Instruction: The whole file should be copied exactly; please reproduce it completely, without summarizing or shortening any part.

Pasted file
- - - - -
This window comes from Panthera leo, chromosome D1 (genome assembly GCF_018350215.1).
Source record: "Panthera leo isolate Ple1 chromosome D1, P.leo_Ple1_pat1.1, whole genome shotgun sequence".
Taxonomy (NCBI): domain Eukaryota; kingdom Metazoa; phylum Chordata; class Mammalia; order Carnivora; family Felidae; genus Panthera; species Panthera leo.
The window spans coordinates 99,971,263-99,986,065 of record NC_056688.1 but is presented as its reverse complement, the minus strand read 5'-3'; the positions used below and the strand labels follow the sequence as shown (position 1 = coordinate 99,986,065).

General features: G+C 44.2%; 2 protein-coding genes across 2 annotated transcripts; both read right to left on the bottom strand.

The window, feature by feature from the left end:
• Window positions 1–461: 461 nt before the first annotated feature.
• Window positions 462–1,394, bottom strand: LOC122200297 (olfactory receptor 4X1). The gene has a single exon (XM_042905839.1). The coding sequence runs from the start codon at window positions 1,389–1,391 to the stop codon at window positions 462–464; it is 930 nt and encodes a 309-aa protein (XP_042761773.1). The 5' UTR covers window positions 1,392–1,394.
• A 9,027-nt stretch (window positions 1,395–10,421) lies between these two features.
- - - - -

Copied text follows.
This window comes from Panthera leo, chromosome D1 (genome assembly GCF_018350215.1).
Source record: "Panthera leo isolate Ple1 chromosome D1, P.leo_Ple1_pat1.1, whole genome shotgun sequence".
Taxonomy (NCBI): domain Eukaryota; kingdom Metazoa; phylum Chordata; class Mammalia; order Carnivora; family Felidae; genus Panthera; species Panthera leo.
The window spans coordinates 99,971,263-99,986,065 of record NC_056688.1 but is presented as its reverse complement, the minus strand read 5'-3'; the positions used below and the strand labels follow the sequence as shown (position 1 = coordinate 99,986,065).

General features: G+C 44.2%; 2 protein-coding genes across 2 annotated transcripts; both read right to left on the bottom strand.

The window, feature by feature from the left end:
• Window positions 1–461: 461 nt before the first annotated feature.
• Window positions 462–1,394, bottom strand: LOC122200297 (olfactory receptor 4X1). The gene has a single exon (XM_042905839.1). The coding sequence runs from the start codon at window positions 1,389–1,391 to the stop codon at window positions 462–464; it is 930 nt and encodes a 309-aa protein (XP_042761773.1). The 5' UTR covers window positions 1,392–1,394.
• A 9,027-nt stretch (window positions 1,395–10,421) lies between these two features.